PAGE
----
Concurring Opinions is delighted to introduce Professor Susanna Blumenthal, and the participants in our online symposium on Law and the Modern Mind: Consciousness and Responsibility in American Legal Culture (Harvard University Press, 2016).
In the book, Susanna explores how American jurisprudence has been shaped by differing conceptions of rationality,consciousness, agency, and accountability. Focusing on the period dating from America’s founding through the end of the nineteenth century, the book shows how the developing conception of what she terms the “default legal person” (p. 7), modeled after cultural notions of the “free and independent man,” (id.) was both at the core of the early Americans’ legal philosophy and simultaneously a threat to the founders’ vision of ordered liberty. Because they viewed self-government as both a psychological and political enterprise, jurists built a republic of laws upon the Enlightenment science of the mind with the aim of producing a responsible citizenry.
Focusing on everyday private law adjudication, such as will contests and intrafamilial contracts, Susanna shows how judges struggled to reconcile common sense notions of rationality with novel scientific concepts that suggested deviant behavior might result from disease rather than conscious choice. Questions of capacity, for example, were particularly salient as lawsuits raised questions about “unnatural dispositions” (the title of one of her chapters). She explores the connections between changing scientific views of insanity and the jurisprudence of culpability.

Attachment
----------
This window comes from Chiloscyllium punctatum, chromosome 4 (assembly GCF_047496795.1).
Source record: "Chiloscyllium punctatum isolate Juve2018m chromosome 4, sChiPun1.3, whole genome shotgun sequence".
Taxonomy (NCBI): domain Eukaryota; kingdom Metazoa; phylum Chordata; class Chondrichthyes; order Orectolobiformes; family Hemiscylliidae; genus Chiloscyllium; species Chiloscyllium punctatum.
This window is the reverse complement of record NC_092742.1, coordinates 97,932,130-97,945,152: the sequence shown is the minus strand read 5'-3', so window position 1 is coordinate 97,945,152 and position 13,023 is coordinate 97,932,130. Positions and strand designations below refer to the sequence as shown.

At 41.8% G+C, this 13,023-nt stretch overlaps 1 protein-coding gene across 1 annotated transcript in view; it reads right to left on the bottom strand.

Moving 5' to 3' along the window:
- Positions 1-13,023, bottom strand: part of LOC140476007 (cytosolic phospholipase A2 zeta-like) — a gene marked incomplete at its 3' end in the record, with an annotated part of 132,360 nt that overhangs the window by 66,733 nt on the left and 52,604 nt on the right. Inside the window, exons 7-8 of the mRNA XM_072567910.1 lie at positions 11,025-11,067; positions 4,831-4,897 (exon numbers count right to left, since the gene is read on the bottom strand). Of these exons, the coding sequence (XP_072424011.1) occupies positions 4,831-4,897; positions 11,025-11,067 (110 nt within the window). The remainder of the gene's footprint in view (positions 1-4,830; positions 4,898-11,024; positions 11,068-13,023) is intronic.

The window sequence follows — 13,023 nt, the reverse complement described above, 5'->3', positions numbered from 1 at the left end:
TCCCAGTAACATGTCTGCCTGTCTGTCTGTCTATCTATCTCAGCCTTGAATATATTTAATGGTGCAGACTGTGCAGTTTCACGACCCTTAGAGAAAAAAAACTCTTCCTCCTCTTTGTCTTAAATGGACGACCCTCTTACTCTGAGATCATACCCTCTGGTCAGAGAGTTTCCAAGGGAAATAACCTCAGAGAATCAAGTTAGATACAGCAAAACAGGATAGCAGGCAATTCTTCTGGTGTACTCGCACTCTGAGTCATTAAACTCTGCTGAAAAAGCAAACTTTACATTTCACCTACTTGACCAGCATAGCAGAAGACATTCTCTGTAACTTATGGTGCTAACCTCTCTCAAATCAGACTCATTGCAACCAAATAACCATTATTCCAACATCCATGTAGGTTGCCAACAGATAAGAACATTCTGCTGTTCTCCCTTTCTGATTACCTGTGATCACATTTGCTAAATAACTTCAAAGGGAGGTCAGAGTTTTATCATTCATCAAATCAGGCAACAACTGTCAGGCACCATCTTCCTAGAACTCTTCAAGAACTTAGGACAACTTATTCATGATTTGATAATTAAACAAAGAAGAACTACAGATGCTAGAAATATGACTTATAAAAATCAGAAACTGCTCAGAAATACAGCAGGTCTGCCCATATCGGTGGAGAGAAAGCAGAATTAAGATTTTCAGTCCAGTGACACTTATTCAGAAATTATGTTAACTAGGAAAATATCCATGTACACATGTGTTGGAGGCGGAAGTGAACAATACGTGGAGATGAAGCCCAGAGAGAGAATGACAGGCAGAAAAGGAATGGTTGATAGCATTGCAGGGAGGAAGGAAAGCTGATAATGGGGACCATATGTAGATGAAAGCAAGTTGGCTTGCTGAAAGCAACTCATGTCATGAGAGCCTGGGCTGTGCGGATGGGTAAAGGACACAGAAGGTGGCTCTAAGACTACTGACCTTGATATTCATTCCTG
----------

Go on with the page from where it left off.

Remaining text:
Law and the Modern Mind is extremely thought-provoking as it calls attention to the problematic relationship between consciousness and liability in American jurisprudence, to the difficulties reconciling medical knowledge of the mind with legal culpability.
To consider these and many other issues raised by Blumenthal’s book, we have invited an all-star – and multidisciplinary — cast of thinkers: Anne Dailey, Concurring Opinion’s own Gerard Magliocca, Michele McKinley, Nomi Stolzenberg, Martha Umphrey, and Steven Wilf.
We look forward to this discussion, and please join in with comments! Susanna will also be responding to the commentary.